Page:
Burwell Sept. 23, 2012 @ 10:33 p.m.

What I think happened is that SCE did not want to purchase off the shelf generators from Babcock and Wilcox (B&W) or other vendors because of the high cost. So SCE hatched a scheme to use its own engineers to reverse engineer B&W generators at a much lower cost, all the while dunning the rate payers for full retail as if B&W generators had been installed. In other words, SCE wanted to pocket as profit the difference between the cost of the B&W generators and its lower cost internal design. SCE lacked the engineering talent needed to design the generators so the project fell apart. Now SCE is in a real jam. The generators are no damn good and can't be fixed. It's going to take B&W or another vendor 2-3 years to build replacements as generators are built to order with a long time lag between order and delivery. SCE has to figure out whether its cheaper to shut San Onofre down, or halt operations for 3 years while it waits for new generators.

There is no doubt a gigantic struggle within SCE between the engineers who want to fix the reactor and the accountants who want to mitigate the impact of the shut down on the share price. This explains why the situation has the appearance of total chaos.


Founder Sept. 24, 2012 @ 10:01 a.m.

A 1.2 Billion dollar jam since rate payers will demand a FULL refund and I doubt that even the PRO Industry CPUC will not order it or it will mean that they are in bed with SCE!

SCE has already laid off about 1300 employees but soon you will see Big Shots start to "retire" with their golden parachutes while the rank in file workers continue to suffer!

Nuclear Gate will start making the National news very soon!

Salute to Don Bauder for being a real reporter, not just another talking head...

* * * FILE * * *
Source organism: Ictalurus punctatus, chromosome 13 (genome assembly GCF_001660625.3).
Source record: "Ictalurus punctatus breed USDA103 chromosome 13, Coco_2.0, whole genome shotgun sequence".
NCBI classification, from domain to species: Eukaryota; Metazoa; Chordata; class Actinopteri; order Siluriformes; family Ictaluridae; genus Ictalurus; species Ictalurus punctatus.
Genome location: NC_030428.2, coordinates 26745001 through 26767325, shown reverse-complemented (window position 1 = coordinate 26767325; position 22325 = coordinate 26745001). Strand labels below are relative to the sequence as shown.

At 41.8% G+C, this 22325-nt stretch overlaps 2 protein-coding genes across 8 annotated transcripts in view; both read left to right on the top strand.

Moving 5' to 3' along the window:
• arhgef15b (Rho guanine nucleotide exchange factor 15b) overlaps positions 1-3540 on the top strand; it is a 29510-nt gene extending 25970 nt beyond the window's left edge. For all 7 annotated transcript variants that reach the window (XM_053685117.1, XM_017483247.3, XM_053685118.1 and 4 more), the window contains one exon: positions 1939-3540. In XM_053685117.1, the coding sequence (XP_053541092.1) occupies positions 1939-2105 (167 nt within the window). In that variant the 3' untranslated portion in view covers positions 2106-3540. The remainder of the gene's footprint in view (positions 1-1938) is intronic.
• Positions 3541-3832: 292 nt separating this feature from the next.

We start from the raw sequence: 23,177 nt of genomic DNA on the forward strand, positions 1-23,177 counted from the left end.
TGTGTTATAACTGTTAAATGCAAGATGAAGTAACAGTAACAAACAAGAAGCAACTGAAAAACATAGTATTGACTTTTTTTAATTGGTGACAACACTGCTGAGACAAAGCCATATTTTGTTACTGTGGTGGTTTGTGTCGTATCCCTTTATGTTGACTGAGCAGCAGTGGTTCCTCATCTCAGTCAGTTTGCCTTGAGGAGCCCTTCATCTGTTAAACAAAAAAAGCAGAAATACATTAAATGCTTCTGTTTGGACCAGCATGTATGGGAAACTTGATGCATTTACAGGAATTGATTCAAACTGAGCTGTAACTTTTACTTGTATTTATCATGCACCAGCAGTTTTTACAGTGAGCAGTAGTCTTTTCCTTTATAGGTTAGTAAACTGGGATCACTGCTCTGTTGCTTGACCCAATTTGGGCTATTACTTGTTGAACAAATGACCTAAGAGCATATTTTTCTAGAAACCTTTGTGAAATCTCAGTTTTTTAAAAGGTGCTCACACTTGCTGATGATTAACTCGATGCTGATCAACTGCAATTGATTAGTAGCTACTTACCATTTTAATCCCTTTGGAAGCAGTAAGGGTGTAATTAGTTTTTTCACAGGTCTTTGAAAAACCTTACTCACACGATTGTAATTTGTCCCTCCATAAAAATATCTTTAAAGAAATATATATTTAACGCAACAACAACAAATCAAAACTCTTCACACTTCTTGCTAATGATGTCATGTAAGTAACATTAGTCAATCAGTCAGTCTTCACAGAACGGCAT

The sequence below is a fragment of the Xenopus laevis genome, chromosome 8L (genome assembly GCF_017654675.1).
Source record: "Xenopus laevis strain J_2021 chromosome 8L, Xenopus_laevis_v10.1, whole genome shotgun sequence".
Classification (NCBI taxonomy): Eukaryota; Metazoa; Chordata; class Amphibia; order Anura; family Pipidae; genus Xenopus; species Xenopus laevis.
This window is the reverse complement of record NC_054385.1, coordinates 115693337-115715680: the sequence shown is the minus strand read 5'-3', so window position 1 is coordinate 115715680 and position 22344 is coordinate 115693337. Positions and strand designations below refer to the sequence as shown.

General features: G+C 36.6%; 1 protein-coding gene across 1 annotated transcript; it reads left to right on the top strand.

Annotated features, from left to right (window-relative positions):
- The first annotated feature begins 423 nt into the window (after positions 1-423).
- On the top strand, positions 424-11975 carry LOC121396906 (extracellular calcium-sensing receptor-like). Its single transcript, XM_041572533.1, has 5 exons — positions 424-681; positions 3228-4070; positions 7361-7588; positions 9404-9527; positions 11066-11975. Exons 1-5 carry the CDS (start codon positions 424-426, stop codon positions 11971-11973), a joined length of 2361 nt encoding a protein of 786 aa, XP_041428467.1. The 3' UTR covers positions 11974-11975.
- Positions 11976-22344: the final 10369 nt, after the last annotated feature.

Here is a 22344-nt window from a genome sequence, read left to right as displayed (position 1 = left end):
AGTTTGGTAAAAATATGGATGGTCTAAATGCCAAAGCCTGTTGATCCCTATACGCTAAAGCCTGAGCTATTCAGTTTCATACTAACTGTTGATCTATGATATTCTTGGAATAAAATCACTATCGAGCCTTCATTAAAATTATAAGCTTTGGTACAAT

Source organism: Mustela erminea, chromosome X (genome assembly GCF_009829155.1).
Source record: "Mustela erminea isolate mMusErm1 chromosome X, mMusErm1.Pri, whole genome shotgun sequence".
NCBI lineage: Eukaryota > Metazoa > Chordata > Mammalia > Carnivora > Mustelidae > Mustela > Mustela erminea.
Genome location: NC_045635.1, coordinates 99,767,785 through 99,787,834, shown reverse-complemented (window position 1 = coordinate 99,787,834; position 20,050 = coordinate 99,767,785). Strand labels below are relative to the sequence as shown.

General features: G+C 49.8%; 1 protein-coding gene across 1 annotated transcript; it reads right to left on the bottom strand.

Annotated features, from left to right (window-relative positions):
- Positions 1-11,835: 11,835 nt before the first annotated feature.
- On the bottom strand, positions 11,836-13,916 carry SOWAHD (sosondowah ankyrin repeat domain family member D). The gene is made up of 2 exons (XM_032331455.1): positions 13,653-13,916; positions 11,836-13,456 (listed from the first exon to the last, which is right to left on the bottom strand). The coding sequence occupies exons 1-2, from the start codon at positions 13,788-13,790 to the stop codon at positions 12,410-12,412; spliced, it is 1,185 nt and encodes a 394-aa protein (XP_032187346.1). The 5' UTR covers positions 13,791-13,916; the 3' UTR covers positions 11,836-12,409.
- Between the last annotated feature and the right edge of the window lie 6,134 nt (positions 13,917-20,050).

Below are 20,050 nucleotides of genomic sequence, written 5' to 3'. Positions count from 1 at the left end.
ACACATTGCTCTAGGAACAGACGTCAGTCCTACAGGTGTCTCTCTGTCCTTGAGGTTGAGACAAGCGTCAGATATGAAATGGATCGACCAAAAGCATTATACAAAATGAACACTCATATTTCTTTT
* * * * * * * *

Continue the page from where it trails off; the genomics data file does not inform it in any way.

Don Bauder Sept. 24, 2012 @ 5 p.m.

I wonder how many of those laid off had anything to do with San Onofre. Best, Don Bauder


tomjohnston Sept. 25, 2012 @ 8:30 a.m.

SCE filed documents with the CPUC in 2010 outlining a projected reduction of 500 workers by October of this year, though no staffing cuts actually took place. In August, SCE announced a planned reduction of about 730, bringing the staffing down to 1,500. An outline which jobs are to be eliminated will be finished by the end of October, so no layoffs at San O have happened as of now.


tomjohnston Sept. 25, 2012 @ 8:39 a.m.

I am not aware of these layoffs. As I'm sure you are aware of, since it was enacted in 2003, the WARN act would require SCE to provide notification 60 calendar days in advance of plant closings and mass layoffs. I referred to the only notifications that I am aware of in my below comment, so I would appreciate any links you might have concerning these other 1300 layoffs that you refer to.


Don Bauder Sept. 24, 2012 @ 4:58 p.m.

And where does the California Public Utilities Commission stand? My guess it stands with shareholder interest. Best, Don Bauder


Founder Oct. 9, 2012 @ 6:39 a.m.

This is just the beginning of what will become the biggest Nuclear debacle in the USA!!

The NRC meeting this evening at Dana Point, CA will no doubt see many from the Union speak against N☢T restarting SanO (as many locals call San Onofre) but the fact is that CA now has at least a 40% energy surplus that it can draw upon (should we need additional Energy) without either San Onofre or El Diablo's nuclear reactors!

So the question becomes why take any chance of a Trillion Dollar Eco-Disaster like Fukushima just so the SCE shareholders can make a profit?

SCE's engineers shot themselves in the foot by trying to sneak a major redesign of the Replacement Steam Generators (RSG's) by the NRC by telling them it was a like for like exchange when it was not, to prevent a lengthy design review by the NRC. This would have cost SCE big bucks in delaying restarting the reactor but when they did restart the reactor, their design failures started to cause the steam generator tubes (SGT's) that carry the highly radioactive, super hot, high pressure steam to vibrate and rub against each other, causing what is known in the industry as fretting wear...

At the June 18, 2012 AIT presentation, the NRC said, “Throughout the US nuclear industry, this is the first time more than one steam generator tube failed pressure testing…. Eight tubes failed. The pressure testing identified that the strength of eight tubes was not adequate and structural integrity might not be maintained during an accident… this is a serious safety issue.”